Thanks again for your insight. It’ll definitely be something for me to dwell upon. I would love to be able to patch together a relationship that only allows me to be available to them so long as they respect me. I’ll let you know how it pans out🙂

  3. Excellent post on respect and why we do deserve it. And what to do when we encounter disrespect. Your response to vyvacious was impassioned and very helpful with regards to family. I have the same opinion you do – blood ties do not determine who I love and respect, and when a return on that love and respect is not forthcoming then consequences must follow. It is possible to leave a relationship with a relative; in fact, sometimes it is highly recommended, for your health in all its aspects. This is so true – “Love without respect is not real love.” Thank you for the reminder! I’ve been through a lot of this already and that’s why I share your opinion about blood ties. Thanks again for a thoughtful post, Ollin. -Dana

  4. Athena says:

    One of the things I learned recently is; how sharing my enthusiasm for my passions is counter-productive except in exceptional circumstances. If I put out my energy to the ones I love but they cannot go there with me, I feel as if I gave them my energy and depleted myself in this action, whereas if I had shared with one who has the same passions there would have been an equality of energy and enthusiasm for each to benefit from. I need to respect my friends and family by both appreciating their passions and keeping mine under wraps until they ask, and by sharing mine judiciously. I knew the theory of this before but clearly hadn’t had such a lucid experience. It was a great lesson in selective sharing.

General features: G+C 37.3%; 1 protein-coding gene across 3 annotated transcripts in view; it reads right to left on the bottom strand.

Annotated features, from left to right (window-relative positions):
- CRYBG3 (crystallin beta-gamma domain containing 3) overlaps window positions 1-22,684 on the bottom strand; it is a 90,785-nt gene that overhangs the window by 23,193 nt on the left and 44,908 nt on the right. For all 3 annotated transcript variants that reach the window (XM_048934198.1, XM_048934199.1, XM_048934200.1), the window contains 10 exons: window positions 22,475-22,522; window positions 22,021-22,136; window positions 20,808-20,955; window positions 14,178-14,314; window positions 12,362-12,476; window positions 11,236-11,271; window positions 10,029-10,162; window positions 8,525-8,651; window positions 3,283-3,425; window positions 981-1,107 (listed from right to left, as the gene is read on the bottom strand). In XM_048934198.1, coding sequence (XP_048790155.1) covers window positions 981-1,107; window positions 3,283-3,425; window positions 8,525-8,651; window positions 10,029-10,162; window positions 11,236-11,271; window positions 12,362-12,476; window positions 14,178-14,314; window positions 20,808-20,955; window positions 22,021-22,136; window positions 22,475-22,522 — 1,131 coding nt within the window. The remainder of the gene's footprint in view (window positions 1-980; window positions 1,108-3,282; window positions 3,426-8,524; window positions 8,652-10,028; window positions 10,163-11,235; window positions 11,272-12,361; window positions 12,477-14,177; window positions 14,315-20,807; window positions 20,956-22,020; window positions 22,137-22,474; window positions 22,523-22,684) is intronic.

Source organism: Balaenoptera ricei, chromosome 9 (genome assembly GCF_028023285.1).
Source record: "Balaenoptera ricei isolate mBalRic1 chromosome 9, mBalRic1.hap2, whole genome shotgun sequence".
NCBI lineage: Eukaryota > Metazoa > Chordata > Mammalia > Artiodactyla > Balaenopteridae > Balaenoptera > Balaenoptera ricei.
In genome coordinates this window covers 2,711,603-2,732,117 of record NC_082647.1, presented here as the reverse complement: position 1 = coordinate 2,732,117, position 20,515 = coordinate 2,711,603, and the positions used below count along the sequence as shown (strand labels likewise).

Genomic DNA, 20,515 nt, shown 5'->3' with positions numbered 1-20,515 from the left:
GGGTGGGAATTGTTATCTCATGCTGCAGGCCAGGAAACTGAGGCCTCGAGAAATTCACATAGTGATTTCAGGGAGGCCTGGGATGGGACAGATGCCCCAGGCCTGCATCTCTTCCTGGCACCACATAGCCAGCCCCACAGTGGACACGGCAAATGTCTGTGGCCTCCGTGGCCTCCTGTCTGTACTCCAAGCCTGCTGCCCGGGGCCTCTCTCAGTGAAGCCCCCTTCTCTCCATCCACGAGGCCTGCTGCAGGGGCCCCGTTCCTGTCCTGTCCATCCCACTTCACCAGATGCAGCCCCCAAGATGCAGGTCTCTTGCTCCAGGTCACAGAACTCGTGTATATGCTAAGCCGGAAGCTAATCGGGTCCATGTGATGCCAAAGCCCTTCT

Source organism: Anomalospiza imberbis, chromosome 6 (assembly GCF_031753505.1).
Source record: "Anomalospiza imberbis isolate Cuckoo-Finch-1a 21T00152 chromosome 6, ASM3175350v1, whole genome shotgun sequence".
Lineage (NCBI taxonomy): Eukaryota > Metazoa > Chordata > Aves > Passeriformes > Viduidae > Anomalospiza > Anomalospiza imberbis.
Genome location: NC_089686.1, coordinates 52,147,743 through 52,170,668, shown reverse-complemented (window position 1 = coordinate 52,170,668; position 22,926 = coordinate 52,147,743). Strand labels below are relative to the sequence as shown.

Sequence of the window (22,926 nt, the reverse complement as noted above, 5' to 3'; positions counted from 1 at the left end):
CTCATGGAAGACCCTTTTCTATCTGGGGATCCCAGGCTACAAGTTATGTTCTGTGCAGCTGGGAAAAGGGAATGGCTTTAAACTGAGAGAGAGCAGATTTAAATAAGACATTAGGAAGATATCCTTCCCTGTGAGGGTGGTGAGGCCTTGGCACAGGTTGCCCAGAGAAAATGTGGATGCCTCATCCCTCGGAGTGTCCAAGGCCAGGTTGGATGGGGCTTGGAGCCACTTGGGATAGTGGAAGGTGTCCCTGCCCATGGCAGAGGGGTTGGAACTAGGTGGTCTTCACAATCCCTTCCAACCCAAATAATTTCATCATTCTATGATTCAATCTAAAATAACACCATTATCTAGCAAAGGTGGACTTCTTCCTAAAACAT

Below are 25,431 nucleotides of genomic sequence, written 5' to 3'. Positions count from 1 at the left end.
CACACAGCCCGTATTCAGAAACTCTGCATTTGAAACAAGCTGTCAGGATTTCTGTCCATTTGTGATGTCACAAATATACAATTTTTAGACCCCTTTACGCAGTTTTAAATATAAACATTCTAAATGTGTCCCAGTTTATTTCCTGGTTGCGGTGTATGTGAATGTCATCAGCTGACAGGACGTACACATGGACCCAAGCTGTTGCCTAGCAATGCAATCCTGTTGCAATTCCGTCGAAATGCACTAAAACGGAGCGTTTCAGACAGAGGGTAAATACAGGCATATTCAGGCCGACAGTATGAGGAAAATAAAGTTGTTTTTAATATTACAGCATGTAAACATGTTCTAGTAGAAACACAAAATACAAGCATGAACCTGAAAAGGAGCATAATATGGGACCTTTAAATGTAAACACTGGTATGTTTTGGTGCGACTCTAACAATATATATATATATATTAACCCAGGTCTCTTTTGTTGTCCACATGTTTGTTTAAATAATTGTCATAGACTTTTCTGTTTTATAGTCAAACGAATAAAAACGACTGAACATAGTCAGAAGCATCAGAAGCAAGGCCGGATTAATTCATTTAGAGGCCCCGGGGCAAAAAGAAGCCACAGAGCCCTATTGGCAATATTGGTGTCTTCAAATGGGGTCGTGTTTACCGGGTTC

What is respect? I maintain that if I can live in my own absolute authenticity/appreciation; the opinions of others do not have an effect on me. Other peoples’ opinions are their own not mine.
    Another question I must ask myself is; am I absolutely certain that they do not appreciate me, or is this a story I have created in my mind?
    What exactly is it that I expect from these people? Am I looking for their passion to bolster my own? Does their behavior cause me to doubt myself? Does having their respect mean I could feel better about myself or more passionate about my passions? Is there something they should know that I want from them, so that I don’t have to ask?
    Is it my desire for them to see me as I see myself?
    Contemplating the opinion I hold unconsciously of myself, I must ask myself just what it is I am reflecting to them. Could it be that a I have a lack of certainty of my own passion and worthiness, and that I am therefore giving them that message, the message which they are mirroring back to me?